Thirteen people, including a policeman, were killed and at least 100 injured in clashes and police firing in three districts of Rajasthan on Tuesday during protests by the Gurjar community on a quota issue, after which the army was called out in two places.
State Home Minister G C Kataria said two policemen had gone missing in Dausa district but agitators claimed they had been killed and their bodies were in their custody. The missing police personnel were identified as Mohammed Yunus and Dungar Singh.
Highways linking Jaipur with Agra, Delhi, Kota and Sawai Madhopur were blocked by angry demonstrators and the Army was deployed on the badly-hit Jaipur-Dausa-Agra and Kota-Jaipur national highways.
The Army also staged a flag march on the Jaipur-Dausa highway where no traffic was being allowed.
The protestors pelted stones, set ablaze at least five buses of the state transport corporation near Kotputali on Jaipur-Delhi Highway and clashed with the police in Dausa, Karauli and Bundi districts as part of their 'chakka-jam' agitation. They were demanding that the Gurjar community be shifted from OBC to Scheduled Tribe category.
Seven persons were killed in Bundi district while six bodies were found from Peelplikheda-Patoli area, about 165 km from Jaipur, along Jaipur-Agra national highway in Dausa and in neighbouring Karauli, Kataria told a press conference.
Another policeman, identified as Deena Ram, was killed in a clash with the agitators in Bundi district, he said, adding that Bundi Collector S S Bissa sustained injuries in the violence.
Six bodies found in Gangapur city, Bayana and Mahua in Dausa and neighbouring Karauli district and seven bodies in Bundi, have been sent for postmortem, Kataria said.
At least 100 people, including 50 police personnel, sustain injuries in the clashes and were admitted to hospitals in Jaipur, Kota, Bundi, Dausa and Karauli and Agra in UP, he said.
Of the injured, four persons with bullet wounds, were admitted to the Sawai Man Singh hospital in the state capital while four policemen injured in clashes were also shifted here in a critical condition.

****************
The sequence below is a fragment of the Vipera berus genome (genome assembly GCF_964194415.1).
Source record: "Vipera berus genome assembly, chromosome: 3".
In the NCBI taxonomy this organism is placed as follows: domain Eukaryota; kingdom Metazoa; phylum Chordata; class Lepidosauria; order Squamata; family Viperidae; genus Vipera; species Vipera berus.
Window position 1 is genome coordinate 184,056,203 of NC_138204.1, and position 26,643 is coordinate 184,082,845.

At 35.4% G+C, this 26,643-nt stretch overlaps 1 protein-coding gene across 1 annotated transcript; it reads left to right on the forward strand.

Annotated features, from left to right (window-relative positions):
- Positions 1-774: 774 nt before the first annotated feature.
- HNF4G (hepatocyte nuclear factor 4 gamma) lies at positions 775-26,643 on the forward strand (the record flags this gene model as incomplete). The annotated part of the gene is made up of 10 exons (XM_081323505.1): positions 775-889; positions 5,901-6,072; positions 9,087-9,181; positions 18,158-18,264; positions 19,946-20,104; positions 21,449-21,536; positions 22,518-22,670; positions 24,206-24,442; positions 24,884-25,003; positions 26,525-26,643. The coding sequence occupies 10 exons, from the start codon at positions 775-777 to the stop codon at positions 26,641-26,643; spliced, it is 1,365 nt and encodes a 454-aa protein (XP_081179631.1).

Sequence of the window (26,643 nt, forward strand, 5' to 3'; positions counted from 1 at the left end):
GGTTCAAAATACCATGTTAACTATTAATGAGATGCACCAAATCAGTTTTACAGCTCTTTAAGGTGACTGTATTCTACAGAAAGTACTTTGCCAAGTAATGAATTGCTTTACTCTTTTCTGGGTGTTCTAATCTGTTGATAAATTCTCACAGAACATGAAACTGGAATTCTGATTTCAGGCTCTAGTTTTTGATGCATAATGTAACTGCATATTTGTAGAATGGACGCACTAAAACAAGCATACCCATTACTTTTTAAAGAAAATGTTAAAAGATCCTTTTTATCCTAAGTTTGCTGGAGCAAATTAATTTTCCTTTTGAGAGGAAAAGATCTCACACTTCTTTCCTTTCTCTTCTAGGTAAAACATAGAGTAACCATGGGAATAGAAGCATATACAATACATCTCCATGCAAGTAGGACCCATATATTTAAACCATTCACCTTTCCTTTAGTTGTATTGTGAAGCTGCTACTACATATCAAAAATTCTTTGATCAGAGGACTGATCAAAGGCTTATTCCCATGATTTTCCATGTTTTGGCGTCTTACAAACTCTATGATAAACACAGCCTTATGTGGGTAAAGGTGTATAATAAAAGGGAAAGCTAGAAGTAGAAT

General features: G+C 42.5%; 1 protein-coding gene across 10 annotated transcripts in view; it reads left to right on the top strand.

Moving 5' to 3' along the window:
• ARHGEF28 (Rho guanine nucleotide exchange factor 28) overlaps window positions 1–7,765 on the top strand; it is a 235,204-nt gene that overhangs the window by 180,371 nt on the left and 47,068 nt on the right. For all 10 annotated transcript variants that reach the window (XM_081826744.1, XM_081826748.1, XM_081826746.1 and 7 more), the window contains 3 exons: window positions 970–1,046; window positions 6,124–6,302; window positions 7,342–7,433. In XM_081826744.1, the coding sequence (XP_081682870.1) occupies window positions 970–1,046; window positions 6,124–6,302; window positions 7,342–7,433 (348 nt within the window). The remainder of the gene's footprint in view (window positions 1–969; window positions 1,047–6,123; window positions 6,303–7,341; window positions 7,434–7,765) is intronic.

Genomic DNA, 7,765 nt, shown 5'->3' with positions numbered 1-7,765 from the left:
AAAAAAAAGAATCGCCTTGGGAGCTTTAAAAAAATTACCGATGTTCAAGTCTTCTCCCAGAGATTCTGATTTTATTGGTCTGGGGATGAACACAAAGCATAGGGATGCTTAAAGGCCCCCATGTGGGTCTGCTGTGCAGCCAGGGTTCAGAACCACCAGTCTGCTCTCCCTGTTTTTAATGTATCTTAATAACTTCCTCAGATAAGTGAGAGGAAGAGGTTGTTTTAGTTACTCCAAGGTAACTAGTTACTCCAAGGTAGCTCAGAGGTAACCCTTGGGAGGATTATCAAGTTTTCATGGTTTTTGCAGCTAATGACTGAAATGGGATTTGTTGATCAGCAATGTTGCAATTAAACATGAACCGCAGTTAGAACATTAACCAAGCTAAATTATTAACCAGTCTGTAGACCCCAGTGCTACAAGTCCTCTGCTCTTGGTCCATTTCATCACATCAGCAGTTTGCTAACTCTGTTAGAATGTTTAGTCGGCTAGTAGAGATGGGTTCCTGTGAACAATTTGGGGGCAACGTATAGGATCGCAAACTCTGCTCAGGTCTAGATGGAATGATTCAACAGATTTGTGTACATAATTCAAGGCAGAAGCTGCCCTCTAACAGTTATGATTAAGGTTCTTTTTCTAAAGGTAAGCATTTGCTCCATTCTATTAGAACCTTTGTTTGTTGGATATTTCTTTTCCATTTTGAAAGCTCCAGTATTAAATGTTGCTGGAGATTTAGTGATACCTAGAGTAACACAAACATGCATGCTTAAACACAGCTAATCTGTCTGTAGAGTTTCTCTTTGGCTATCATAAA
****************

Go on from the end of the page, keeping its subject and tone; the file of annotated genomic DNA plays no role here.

In a move to stem the protests, Army personnel were moved from Jaipur, Agra and Bharatpur to highways between Jaipur and Agra via Dausa and Bharatpur and between Kota and Jaipur.
Six columns of the Army comprising 600 personnel were rushed in the afternoon from Jaipur to hold flag march on the national highway near Dausa, Kataria said, adding that the Army was also sent from Kota to Bundi. The total figure of Army deployment was not immediately available.
Army was also alerted in Alwar and Bharatpur areas to assist the civilian administration after protestors dug up roads and damaged national highways.
At least five state transport corporation buses were set on fire by angry demonstrators near Kotputali on Jaipur-Delhi highway, an official spokesman said.
Traffic was badly affected on roads linking Jaipur with Agra, Delhi, Kota and Sawai Madhopur and large number of people were stranded at various points.
Police earlier lathicharged, lobbed teargas shells and opened fire in Dausa and Bundi city to disperse the activists belonging to Gurjar Action Committee.
Kataria parried queries with regard to causes of death saying that they would be known only after postmortem.
As the protestors attacked the police force outside Devnarayan Temple and other areas in Bundi, at least 50 policemen were injured, the minister said giving details of the incidents.
Traffic jams were reported from several places in Dausa and Bundi districts.
Protestors also sat on railway tracks in Dausa, Alwar, Bharatpur and Bandikui sections, a North-West Zone Railway spokesman said, adding that the schedule of about a dozen trains was affected.
The Jaipur-Delhi rail route via Bandikui (Dausa district) station was obstructed and the trains were diverted at either ends, the spokesman said.
The Ashram Express, Shatabdi Express, Bareili Express and Motihari-Porbandar Express, besides goods trains on the Ajmer-Kishanganj, Rewari-Alwar and other routes were hit and were being re-scheduled.
"The N-W Zone was planning alternative routes for passenger safety and travel," the spokesman said.